Emma Gonzalez, one of the student leaders from Marjory Stoneman Douglas High School, gave an impassioned speech during the March For Our Lives rally in Washington while wearing a green jacket with a number of patches.
One of them included a Cuban flag.
Rep. Steve King, R-Iowa, criticized Gonzalez for the patch.
"This is how you look when you claim Cuban heritage yet don’t speak Spanish and ignore the fact that your ancestors fled the island when the dictatorship turned Cuba into a prison camp, after removing all weapons from its citizens; hence their right to self defense," the post said.
Some people agreed with King, but others were quick to call him out for attacking the survivor of the school shooting.
"Only a liberal could see this meme as an attack on her ethnicity," King team said in response to the criticism. "It's merely pointing out the irony of someone wearing a communist flag while calling for gun control. But sure, assume something that's not there."
We thought it would be useful to put the controversy in perspective.
The Castro regime began the process of confiscating guns from citizens in 1959, said Sebastian A. Arcos, the associate director of the Cuban Research Institute at Florida International University.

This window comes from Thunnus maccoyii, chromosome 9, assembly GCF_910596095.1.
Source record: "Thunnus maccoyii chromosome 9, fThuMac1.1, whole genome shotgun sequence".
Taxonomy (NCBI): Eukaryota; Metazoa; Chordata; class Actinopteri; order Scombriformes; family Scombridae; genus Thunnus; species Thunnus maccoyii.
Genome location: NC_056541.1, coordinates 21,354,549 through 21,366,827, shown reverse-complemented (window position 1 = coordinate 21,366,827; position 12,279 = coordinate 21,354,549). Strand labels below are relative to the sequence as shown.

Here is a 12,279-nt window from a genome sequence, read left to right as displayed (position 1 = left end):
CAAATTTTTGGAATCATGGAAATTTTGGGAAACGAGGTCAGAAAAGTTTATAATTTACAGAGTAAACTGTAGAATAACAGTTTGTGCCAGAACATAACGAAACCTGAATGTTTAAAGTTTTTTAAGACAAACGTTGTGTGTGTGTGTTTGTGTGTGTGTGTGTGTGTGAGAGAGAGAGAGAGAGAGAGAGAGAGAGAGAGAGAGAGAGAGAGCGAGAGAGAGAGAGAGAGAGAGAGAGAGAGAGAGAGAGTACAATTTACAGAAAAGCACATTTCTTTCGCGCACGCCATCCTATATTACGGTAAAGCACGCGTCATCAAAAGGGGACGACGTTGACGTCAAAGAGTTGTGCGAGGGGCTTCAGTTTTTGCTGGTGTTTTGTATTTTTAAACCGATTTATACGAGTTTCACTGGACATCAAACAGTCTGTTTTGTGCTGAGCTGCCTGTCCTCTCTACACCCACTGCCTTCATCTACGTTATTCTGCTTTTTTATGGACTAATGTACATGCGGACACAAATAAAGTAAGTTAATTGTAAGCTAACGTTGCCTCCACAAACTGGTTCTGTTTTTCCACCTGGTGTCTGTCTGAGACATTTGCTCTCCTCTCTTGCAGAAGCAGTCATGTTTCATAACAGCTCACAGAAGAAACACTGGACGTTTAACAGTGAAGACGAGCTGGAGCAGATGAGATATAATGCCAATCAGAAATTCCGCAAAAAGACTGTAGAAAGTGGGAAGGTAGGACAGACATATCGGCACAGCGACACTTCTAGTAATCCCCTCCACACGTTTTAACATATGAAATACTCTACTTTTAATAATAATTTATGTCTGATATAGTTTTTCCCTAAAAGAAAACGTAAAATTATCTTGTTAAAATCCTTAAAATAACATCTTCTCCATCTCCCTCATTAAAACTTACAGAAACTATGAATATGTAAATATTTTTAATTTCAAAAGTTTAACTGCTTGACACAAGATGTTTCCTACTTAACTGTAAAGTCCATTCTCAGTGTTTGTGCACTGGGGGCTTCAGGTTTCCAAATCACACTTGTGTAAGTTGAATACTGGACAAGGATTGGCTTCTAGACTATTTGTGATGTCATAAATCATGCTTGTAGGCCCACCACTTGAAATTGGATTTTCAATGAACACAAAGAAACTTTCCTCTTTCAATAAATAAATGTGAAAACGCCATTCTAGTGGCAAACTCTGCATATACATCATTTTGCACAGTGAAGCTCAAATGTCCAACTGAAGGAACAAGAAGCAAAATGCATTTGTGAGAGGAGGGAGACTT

In a famous Jan. 8, 1959, speech, Fidel Castro said: "What do you want guns for?... To fight the revolutionary government that has the support of all the people?"
To this day, Cuba does not allow average citizens to have firearms, Arcos said.
Gonzalez has never said she subscribes to communist beliefs. She mentioned her Cuban heritage in a Harper’s Bazaar essay in February.
"I’m 18 years old, Cuban, and bisexual," she says in the first paragraph of the essay published in Harper’s Bazaar. "But none of this matters anymore. What matters is that the majority of American people have become complacent in a senseless injustice that occurs all around them."
And according to Univision, Gonzalez’s father arrived in New York from Cuba in 1968.
David Hogg, another survivor of the school shooting, called on Sen. Marco Rubio, R-Fla., to respond to King’s post. After he was first elected in 2010, Rubio became a national figure with an inspiring background as the son of working-class Cuban immigrants.
"Hey @marcorubio @Emma4Change s family fled Cuba to escape totalitarianism and live in freedom just like your family could you please respond to @SteveKingIA," Hogg tweeted.
Interview, Sebastian A. Arcos, Director Cuban Research Institute, Florida International University, March 26, 2018